Setting Expectations for Our Kids… and Ourselves

Setting Expectations for Our Kids... and Ourselves

Can we expect “sexual purity” from our kids? Before defining that term, let alone answering the question, I should explain that I am addressing it for two reasons: one news-driven and the other driven by the ongoing challenge/opportunity that is contemporary parenting.

Articles such as this one just published by Brianna Sharbaugh are increasingly in play with a variety of parenting and news sites – mostly, but not exclusively, those of a more conservative bent. Since more than half of the nation defines itself as either conservative or conservative-leaning, it pays to pay attention. That’s the news angle. The parenting angle is even more relevant.

Fundamentally, all of these stories, especially Sharbaugh’s, are about protecting our kids -?something all parents want to do. We differ about the things from which we hope to protect them, and also about the importance of protection relative to a whole variety of other aspirations we have as parents, including educating our kids, empowering them and, in a more contemporary lingo, launching them -??to name just a few. But the impulse to protect is pretty much a permanent part of the parenting deal, at least in my experience, both as a parent for almost 22 years and as a son for 30 more than that.

So assuming that protection matters, and assuming that one is interested in protecting their children’s sexual purity, and also accepting that the definition of sexual purity is virginity, or even asexuality, until marriage – the question remains, can parents expect that from their children? My answer to that question is, unlike the answer offered by Sharbaugh and virtually every other writer addressing this issue is, it depends. And I don’t mean that as some squishy way to avoid to taking a stand -?quite the opposite, in fact.

The answer to the question of expecting our children’s sexual purity, as it is to most of the expectations we have of our kids, depends at least as much upon us, and the way we parent, as it does on our kids. I actually think that as parents, we can expect almost anything from our kids. The question is at what cost we get them to meet the measure of those expectations, and how we deal with them (and ourselves) if they don’t.

Setting what we deem to be a high bar on our kids’ behavior is fine, but it’s not free. What are the costs – and I don’t mean primarily the financial ones -?associated with making such demands. How will it shape our relationship with them in other areas? How will our expectations deepen or degrade trust when those expectations are met, or not met? What is our role delineating the space between disappointment when our expectations are not met, and withholding love and support at precisely the moment it may be most needed?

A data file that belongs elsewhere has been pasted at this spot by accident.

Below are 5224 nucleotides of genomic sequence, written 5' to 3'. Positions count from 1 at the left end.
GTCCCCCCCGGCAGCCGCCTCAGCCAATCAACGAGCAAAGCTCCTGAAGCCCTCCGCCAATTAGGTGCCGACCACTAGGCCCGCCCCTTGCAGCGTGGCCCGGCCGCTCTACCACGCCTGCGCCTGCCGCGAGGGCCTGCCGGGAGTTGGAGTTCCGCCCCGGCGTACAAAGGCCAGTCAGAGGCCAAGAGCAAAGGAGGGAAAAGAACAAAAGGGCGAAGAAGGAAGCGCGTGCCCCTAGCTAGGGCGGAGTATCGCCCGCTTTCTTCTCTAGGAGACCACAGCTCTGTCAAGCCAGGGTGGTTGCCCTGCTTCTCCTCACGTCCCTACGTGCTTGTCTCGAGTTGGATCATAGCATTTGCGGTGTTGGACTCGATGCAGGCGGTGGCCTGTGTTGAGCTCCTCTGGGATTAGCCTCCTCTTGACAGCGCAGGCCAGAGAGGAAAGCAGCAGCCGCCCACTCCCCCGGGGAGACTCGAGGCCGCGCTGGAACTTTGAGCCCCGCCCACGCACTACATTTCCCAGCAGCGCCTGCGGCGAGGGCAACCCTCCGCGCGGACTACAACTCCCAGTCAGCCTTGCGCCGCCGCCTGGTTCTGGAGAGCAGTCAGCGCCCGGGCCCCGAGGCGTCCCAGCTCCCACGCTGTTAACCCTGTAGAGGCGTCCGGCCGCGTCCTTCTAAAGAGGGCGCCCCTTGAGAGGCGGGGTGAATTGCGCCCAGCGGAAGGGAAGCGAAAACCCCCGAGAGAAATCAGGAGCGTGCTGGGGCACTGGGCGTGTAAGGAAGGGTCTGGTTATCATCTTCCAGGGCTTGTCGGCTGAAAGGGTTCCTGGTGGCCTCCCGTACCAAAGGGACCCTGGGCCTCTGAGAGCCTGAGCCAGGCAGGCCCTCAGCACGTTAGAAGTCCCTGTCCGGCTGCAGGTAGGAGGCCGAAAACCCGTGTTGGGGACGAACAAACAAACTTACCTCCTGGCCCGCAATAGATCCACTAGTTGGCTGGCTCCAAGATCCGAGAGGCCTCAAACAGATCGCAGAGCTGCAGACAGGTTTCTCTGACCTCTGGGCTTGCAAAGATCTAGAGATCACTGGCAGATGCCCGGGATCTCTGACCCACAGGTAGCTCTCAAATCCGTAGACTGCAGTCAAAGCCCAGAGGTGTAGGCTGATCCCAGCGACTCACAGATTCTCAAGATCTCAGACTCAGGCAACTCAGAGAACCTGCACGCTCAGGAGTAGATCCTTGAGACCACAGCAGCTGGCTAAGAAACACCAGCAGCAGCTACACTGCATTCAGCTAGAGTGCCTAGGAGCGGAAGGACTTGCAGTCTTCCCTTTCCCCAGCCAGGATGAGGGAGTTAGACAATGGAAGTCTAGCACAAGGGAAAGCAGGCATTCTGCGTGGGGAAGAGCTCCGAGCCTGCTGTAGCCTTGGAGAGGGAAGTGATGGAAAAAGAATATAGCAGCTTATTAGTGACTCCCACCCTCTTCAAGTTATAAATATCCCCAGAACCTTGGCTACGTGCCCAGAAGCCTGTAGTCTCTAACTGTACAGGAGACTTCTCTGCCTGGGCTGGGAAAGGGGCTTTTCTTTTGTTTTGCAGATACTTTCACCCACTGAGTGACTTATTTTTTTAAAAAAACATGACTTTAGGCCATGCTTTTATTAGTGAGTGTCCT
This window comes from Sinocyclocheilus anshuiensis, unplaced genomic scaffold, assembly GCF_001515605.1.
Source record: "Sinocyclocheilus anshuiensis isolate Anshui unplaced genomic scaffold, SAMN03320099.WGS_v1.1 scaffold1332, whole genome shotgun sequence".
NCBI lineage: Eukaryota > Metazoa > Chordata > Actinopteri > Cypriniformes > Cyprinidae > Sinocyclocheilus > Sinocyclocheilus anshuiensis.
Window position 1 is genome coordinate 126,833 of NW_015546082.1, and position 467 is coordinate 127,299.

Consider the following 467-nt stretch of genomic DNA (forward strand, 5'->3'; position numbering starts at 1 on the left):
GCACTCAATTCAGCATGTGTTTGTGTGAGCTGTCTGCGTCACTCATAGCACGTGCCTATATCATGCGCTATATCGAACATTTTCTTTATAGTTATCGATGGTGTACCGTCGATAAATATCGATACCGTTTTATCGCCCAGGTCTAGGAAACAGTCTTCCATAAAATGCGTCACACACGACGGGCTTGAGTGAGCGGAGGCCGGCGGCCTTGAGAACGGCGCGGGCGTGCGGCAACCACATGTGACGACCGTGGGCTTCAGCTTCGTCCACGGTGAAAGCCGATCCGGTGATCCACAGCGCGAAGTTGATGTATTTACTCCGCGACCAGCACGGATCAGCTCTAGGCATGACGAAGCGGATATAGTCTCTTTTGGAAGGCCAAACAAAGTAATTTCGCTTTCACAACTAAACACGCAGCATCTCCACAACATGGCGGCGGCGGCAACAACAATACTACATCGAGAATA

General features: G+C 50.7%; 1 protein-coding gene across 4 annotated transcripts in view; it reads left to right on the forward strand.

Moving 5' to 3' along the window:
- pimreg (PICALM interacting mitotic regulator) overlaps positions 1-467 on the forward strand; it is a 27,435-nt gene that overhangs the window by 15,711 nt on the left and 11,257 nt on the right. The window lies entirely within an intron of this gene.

Also, we should be clear that all expectations are achieved in a context. As parents, that means we need to ask ourselves whether or not we are raising kids in settings and communities that position them to meet our expectations, and reward them for doing so. If we aren’t setting up our kids to succeed, however we choose to define success, can we really expect them to fulfill our expectations?

In my experience, good parenting require more than the setting of high bars, the creation of consequences and sharing stories of others who have succeeded. Good parenting demands that we live according to the bars we set for our kids. We should appreciate that we (at least most of us) were not always the people we are today so it’s not likely that our kids will be either. And we must spend at least as much energy setting the bar on our unconditional love for our kids as we do setting the bar on the behaviors we expect from them.


Brad Hirschfield

Brad Hirschfield is the co-founder and co-executive editor of The Wisdom Daily. A rabbi, Brad has been featured on ABC's Nightline UpClose, PBS's Frontline, Fox News and National Public Radio. He wrote a long-standing column, "For God's Sake," for the Washington Post, and has also written for The Huffington Post and Beliefnet.com. He authored the book, You Don?t Have To Be Wrong For Me To Be Right: Finding Faith Without Fanaticism. Brad also serves as President of Clal, The National Jewish Center for Learning and Leadership, a leadership training institute, think tank and resource center in New York City.

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